David Van Reybrouck offers a new diagnosis and an ancient remedy for democracy’s disease.
Electoral democracy is in bad health. With apathetic citizens and ever decreasing voter turnout, political parties, encouraged by commercial media, are too busy waging online wars against each other to actually look for solutions to society’s most urgent problems. How did the procedure that is believed to form the foundation of democracy become its main problem? Can democracy still be saved, or will it inevitably crumble, eroded by populism and technocrats?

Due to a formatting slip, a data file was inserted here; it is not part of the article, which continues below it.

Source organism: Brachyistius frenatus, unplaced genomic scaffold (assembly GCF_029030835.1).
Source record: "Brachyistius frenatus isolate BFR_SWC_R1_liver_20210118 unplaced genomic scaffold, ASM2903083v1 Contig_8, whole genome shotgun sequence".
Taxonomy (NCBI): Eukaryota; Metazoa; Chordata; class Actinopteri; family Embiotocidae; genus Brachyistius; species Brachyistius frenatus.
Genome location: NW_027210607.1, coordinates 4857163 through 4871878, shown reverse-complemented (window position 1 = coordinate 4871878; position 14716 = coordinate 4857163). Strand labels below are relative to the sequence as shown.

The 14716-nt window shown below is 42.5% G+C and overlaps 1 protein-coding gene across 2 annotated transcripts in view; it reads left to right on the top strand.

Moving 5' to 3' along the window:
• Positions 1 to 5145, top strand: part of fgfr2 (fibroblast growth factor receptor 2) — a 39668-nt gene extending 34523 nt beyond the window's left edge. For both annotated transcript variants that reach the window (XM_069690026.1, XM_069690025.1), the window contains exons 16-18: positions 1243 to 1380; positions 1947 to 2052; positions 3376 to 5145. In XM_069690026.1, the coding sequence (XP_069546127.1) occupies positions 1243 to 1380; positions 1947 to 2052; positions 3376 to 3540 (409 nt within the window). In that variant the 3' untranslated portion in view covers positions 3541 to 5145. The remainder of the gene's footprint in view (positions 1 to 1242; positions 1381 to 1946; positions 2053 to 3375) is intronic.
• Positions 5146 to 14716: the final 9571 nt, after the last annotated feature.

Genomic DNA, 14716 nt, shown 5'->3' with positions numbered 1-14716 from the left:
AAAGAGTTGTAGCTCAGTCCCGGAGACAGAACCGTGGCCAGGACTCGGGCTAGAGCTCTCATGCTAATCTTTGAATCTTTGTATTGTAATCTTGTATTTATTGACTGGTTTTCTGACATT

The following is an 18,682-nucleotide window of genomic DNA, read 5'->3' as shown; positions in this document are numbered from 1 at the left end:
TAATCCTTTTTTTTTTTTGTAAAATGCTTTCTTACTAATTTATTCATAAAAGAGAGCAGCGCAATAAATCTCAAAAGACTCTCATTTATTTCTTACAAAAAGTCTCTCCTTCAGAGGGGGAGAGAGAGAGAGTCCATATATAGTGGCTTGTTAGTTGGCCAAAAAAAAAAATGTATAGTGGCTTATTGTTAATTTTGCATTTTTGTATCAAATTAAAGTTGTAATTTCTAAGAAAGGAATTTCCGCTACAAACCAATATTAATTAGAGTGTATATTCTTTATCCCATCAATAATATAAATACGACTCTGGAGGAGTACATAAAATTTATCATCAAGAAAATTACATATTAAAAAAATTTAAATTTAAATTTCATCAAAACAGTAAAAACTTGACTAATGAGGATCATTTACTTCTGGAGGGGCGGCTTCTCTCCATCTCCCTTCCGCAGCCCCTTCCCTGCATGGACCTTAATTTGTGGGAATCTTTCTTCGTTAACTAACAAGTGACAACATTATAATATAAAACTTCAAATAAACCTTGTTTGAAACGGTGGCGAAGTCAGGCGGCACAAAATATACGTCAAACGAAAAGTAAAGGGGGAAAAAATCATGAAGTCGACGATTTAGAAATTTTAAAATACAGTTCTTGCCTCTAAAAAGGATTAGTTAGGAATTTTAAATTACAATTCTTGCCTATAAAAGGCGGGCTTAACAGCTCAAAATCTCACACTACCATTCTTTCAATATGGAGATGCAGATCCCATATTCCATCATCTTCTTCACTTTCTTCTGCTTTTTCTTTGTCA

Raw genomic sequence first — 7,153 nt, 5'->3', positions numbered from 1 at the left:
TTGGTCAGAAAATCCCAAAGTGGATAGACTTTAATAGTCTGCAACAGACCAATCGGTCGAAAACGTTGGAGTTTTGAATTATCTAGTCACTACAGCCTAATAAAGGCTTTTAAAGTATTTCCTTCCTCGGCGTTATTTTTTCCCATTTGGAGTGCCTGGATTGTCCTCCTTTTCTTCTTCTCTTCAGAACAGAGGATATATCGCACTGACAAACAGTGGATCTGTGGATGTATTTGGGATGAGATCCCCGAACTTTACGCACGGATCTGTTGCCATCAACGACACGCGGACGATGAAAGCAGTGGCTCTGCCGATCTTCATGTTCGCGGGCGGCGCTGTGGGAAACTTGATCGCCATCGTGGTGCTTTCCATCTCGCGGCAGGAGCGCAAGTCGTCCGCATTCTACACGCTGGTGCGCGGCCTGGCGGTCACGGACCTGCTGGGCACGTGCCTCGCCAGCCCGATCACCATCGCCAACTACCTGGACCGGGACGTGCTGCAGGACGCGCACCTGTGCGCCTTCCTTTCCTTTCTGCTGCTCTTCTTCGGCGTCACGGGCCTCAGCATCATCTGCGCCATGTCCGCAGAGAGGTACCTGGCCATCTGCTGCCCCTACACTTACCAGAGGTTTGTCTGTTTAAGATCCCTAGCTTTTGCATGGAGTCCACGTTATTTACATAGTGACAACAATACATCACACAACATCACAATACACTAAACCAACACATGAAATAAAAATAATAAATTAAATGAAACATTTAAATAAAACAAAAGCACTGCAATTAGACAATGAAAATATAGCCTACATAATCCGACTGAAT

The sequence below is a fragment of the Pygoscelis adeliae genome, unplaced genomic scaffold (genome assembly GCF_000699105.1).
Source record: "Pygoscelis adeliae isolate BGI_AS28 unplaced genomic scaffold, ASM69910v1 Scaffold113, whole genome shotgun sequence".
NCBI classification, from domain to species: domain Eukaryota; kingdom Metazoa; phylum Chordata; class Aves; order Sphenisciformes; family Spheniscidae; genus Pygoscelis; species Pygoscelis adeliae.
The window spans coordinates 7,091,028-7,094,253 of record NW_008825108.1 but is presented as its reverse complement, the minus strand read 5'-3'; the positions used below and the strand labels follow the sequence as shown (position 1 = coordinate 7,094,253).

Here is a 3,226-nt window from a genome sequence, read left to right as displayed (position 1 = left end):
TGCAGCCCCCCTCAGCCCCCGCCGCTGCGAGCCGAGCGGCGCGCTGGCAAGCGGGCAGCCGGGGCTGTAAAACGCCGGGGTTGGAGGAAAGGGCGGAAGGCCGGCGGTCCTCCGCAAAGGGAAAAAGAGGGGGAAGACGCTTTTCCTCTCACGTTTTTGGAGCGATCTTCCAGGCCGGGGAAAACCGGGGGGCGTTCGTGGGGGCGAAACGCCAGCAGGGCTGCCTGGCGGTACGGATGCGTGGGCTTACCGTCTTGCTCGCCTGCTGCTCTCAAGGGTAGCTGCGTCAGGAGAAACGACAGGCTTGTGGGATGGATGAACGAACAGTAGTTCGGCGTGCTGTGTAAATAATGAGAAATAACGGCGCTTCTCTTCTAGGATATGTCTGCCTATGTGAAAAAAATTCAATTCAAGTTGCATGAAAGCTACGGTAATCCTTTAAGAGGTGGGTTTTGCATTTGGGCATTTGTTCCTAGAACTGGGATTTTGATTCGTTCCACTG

As Belgian historian David Van Reybrouck (b. 1971) points out, the leaders of American and French revolutions, who are believed to have laid the foundation of contemporary Western political systems, in fact saw elections as a tool to set limits to democracy. After describing the illness brought on by the introduction of electoral system, Van Reybrouck invites us to turn to Ancient Greece for the remedy. Both in antiquity and the Middle Ages, societies successfully used sortition to ensure long-term political stability. However, today this procedure is exclusive to jury selection in trials. David Van Reybrouck explains how sortition could be reintroduced to revive democracy, make it more efficient, and legitimise democratic governments.
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